Forsyth County Dining
If you enjoyed a thriving food scene, Forsyth County is the place to be. Inside Winston-Salem are over 75 restaurants inspired by local and global cuisine. Southern American Cuisine inspires the restaurant venues, but they also reflect the diversity of the people who live here. There are also 30 bars and breweries and the Yadkin Valley Wine Country.
Inside Forsyth County, explore the Moravian Culinary Trail, where you can get a dose of history and Moravian roots on a plate. These virtual trails hit on tried-and-true recipes, from Moravian chicken pie to the slightly buttery Moravian sugar cake.
Yadkin Valley was North Carolina's first approved American Viticultural Area (AVA). The entire designation covers parts of Yadkin, Forsyth, Davidson, Davy, Wilkes, and Surry Counties. The Swan Creek region also has its own recognized AVA inside the Yadkin Valley.
Here, the wineries grow native breeds of muscadine and scuppernong beside adapted European varietals. The local Blue Ridge Vineyards is an artisanal, limited-production winery. Another 70 wineries are within a drive of Winston-Salem.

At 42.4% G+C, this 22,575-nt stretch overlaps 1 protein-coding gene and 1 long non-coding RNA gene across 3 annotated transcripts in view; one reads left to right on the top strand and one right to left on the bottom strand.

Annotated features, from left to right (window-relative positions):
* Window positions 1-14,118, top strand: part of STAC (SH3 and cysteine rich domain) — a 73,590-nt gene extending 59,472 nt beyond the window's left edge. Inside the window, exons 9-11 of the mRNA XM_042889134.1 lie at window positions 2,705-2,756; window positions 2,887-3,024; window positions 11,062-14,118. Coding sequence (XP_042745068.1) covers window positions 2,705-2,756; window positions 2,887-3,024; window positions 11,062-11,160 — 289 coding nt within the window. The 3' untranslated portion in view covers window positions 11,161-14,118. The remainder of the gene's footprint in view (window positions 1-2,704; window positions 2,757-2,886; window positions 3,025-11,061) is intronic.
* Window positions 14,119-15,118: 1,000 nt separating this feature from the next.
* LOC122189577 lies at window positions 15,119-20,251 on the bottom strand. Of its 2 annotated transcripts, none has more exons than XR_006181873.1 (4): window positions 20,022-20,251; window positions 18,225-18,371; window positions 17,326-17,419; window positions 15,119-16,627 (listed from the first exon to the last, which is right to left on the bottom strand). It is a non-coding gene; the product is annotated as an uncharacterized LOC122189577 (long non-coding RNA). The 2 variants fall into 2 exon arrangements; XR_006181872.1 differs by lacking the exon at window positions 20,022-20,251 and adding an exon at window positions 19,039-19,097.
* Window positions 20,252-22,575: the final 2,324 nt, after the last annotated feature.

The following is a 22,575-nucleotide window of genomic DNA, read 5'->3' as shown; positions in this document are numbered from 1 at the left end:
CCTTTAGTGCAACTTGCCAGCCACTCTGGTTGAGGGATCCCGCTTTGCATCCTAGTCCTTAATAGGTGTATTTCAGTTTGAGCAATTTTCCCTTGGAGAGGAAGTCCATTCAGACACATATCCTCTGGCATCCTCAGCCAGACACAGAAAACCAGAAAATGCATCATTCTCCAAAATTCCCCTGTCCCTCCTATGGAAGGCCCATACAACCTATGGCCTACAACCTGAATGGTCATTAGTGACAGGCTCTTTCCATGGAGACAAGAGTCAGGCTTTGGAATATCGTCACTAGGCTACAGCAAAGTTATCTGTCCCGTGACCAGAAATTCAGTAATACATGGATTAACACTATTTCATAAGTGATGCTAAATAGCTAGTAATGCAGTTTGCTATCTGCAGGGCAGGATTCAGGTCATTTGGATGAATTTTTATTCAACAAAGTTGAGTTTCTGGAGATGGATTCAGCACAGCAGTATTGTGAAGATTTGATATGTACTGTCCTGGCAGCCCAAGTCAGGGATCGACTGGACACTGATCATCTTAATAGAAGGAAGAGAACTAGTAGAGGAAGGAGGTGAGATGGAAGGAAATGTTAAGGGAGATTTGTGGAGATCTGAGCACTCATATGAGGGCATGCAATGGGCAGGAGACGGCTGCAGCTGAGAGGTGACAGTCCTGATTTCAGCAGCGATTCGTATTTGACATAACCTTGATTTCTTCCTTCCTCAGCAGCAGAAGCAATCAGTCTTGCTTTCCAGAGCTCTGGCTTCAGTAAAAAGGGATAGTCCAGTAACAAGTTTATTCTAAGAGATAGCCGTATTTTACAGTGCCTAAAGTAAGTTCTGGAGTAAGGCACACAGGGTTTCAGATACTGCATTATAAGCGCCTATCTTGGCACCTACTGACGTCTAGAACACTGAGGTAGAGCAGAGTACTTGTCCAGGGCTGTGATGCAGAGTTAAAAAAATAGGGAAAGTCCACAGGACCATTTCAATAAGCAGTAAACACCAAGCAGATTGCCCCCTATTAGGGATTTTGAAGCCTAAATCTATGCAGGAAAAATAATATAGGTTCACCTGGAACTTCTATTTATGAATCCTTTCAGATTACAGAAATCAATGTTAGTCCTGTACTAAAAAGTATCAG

Forsyth County Shopping
There are plenty of opportunities for retail therapy in Forsyth County. Forsyth County has plentiful art galleries, artisan Food Shops, antique stores, and clothing boutiques. You'll find everything from handcrafted chocolates to fresh-crafted ice cream from a local farm to small-town t-shirt shops printing inside jokes.
Antiques and upscale consignment shops are concentrated in the historic West End of Winston-Salem. If you're looking for specific shopping areas, you'll find name brands at the Hanes Mall, Thruway Shopping Center, and Reynolds Village. Downtown Arts District, known as DADA, is also a great place to stop for local and handmade creations.
Your choice of farmer's markets abound. The Cobblestone Farmers Market has a variety of vendors with fresh produce from the farms around the Winston-Salem area. The Kernersville Farmers Market runs on Wednesdays and Saturdays with locally grown and handmade products. The Fairgrounds Farmers Market has run every Saturday for the last forty years. Clemmons Famer's Market also runs on Saturdays when in season from May-October.
Living in Forsyth County
Residents of Forsyth County can make any possible lifestyle thanks to the wide variety of amenities. Not only is world-class education in your backyard, but the county's heritage has informed its architectural character, dining options, and festivals. The county has a network of parks and recreation available. In sum, Forsyth County truly has a little something for everyone.